Stopping the oppressive manager
The employment landscape is littered with bad leaders -- bosses who pick on employees, or who are just plain mean
Last year, a dark comedy, “Horrible Bosses,” made its way through theaters. It detailed the trials and tribulations of three friends who decide to murder their overbearing bosses due to cruel treatment on the job.
While the film takes the idea of the “bad boss” to an absurd degree, we’ve all at one time or another worked for someone who fits the category to a tee.
I went into the field of organizational development because of my complete rejection of bad behavior by employers. The employment landscape is littered with bad leaders — bosses who pick on employees, or who are just plain mean. Still, some of my stories of bad behavior represent many of the best work experiences I’ve had.
My first official “manager” role started with a stern statement from my boss Kenny Koza, who said, “I’m promoting you to manager, and you’ll work your ass off. I’ll be tough and direct, and will expect a lot. Do you want the job or not?”
This sounds rough, but Kenny was a good manager in my eyes because he was respectful. He worked me to the bone, but he also rewarded me in his passive-aggressive way.
On the other hand, I also worked for Joseph (not his real name), who seemed nice enough in the office, but made me feel anxious, unaccomplished and worthless. He never really expected much from me, other than to make himself look good, and refused to engage me as a valuable contributor. He questioned everything I did, and I went to work feeling very badly most days, until I got up the courage to take him on.
The definition of bullying is “repeated health-harming mistreatment of others, including verbal abuse, offensive conduct, humiliation, intimidation and other threatening behaviors.” We’ve all been in situations where someone may have approached this definition without really crossing the line.
What I’m talking about here is the authoritative approach to leading and managing that can be passive in nature, subtle, but powerful in keeping people in their place for the sake of “managing.” For this discussion, let’s not call it bullying, let’s call it “oppressive management” — more of a lack of skills and competencies in managing. When you have a hammer, everything looks like a nail, and for some managers, the only tool they have is oppression.
Look for the signs
A recent Zogby survey on workplace bullying had startling results: approximately 35 percent of all workers have experienced it; 72 percent of bullies are the boss; 62 percent of employers ignore the issue; 40 percent of us never tell anyone.
If we open up these statistics to include oppressive management, the impact to our bottom line is staggering.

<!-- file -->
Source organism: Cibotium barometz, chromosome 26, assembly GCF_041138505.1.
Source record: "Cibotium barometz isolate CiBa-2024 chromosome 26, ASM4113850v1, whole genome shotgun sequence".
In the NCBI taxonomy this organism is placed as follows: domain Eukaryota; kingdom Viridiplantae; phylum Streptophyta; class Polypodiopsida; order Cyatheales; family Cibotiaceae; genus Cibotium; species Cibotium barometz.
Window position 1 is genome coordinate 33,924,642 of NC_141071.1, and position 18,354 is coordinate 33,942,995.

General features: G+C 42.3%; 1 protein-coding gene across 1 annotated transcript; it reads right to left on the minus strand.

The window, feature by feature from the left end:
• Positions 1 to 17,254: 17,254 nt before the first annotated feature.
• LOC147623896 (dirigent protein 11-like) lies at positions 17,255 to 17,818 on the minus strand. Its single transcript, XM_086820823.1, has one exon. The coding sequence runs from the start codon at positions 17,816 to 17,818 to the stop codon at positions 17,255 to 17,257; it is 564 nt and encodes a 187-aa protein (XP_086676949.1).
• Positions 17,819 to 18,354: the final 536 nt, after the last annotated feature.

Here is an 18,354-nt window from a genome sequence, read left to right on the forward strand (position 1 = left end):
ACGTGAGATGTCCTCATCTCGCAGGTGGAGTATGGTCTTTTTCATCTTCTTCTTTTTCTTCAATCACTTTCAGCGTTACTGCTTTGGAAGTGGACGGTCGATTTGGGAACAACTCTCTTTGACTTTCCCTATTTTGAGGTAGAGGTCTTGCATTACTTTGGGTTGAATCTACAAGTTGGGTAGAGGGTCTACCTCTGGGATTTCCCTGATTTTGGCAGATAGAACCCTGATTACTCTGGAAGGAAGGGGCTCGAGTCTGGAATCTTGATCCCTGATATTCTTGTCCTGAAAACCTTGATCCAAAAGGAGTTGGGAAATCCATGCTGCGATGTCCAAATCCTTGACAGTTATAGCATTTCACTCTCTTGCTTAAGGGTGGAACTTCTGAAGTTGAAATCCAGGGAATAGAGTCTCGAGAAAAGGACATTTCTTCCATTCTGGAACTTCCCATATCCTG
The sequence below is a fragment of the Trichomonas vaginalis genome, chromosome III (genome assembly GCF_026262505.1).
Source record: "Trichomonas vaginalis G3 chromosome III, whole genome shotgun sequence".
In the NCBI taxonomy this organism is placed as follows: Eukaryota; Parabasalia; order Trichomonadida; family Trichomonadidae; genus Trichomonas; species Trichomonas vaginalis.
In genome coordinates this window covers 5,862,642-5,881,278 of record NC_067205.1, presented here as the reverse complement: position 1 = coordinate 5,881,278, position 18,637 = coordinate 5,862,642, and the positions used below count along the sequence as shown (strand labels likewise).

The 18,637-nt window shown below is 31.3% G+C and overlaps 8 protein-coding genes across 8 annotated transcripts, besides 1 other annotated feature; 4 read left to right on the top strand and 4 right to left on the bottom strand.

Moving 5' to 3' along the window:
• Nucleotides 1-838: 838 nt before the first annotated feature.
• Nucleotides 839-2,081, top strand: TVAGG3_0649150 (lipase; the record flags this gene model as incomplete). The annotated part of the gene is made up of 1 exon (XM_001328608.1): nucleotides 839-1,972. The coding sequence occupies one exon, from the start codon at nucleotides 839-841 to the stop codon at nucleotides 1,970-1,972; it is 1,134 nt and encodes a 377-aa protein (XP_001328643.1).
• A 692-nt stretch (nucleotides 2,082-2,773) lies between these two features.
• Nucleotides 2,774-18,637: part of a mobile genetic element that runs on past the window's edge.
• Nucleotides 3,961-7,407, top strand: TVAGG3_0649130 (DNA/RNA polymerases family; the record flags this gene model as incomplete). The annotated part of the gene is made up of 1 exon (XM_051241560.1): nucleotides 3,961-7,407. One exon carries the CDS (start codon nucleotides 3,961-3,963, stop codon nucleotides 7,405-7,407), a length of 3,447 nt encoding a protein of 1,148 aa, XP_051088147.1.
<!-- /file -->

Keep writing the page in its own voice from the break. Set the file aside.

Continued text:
Oppressive management can affect job stress, retention and team well-being. It can sap productivity, destabilize our organization and destroy profits.
Good managers make us feel valued. Kenny’s intentions were to get the job done through me as an extension of himself, and that felt empowering and important. In Joseph’s case, I was somehow the enemy, someone to boss around.
Oppressive management isn’t as visible as you would think. Rather, it is a damaged connection between people that is felt and used for control.
Signs include good people leaving an organization. Good talent will eventually realize they have choices and will surely find them. Another sign is a boss using oppressive skills in private, never in public, because he or she intuitively knows that this would cause reputation damage.
We know who these people are at work, and they know who they are, too. However, there are ways to deal with oppressive managers. Consider the following interventions:
• Realize just need you to accept them for who they are. Try not to be thin-skinned around them, and push back a little. They actually respect strength, or they behave better when faced with it. Bullies and oppressive managers back down when they realize they can’t shake you.
• Demonstrate personal courage — don’t hand over your power. There’s no such thing as authority, unless you give it to someone.
• Bullies and oppressive managers are really wimps. Test their courage with transparency. Confront them and call them out. Once you do, they will avoid you, so make sure you are ready for that.
• Talk with someone about your concerns. Don’t keep secrets about how you feel, and this includes with the oppressors themselves. Sometimes awareness is a powerful tool to healing relationships.
Kenny tested my limits and drove me toward being a very hard worker. Regardless, my memory of him is that of a liberator of my abilities. Direct is good when it is combined with respect. Oppression is bad if left unchallenged.
Russ Ouellette is managing partner of Bedford-based Sojourn Partners, which directs The Future of Everything project. He can be reached at 603-472-8103 or firstname.lastname@example.org.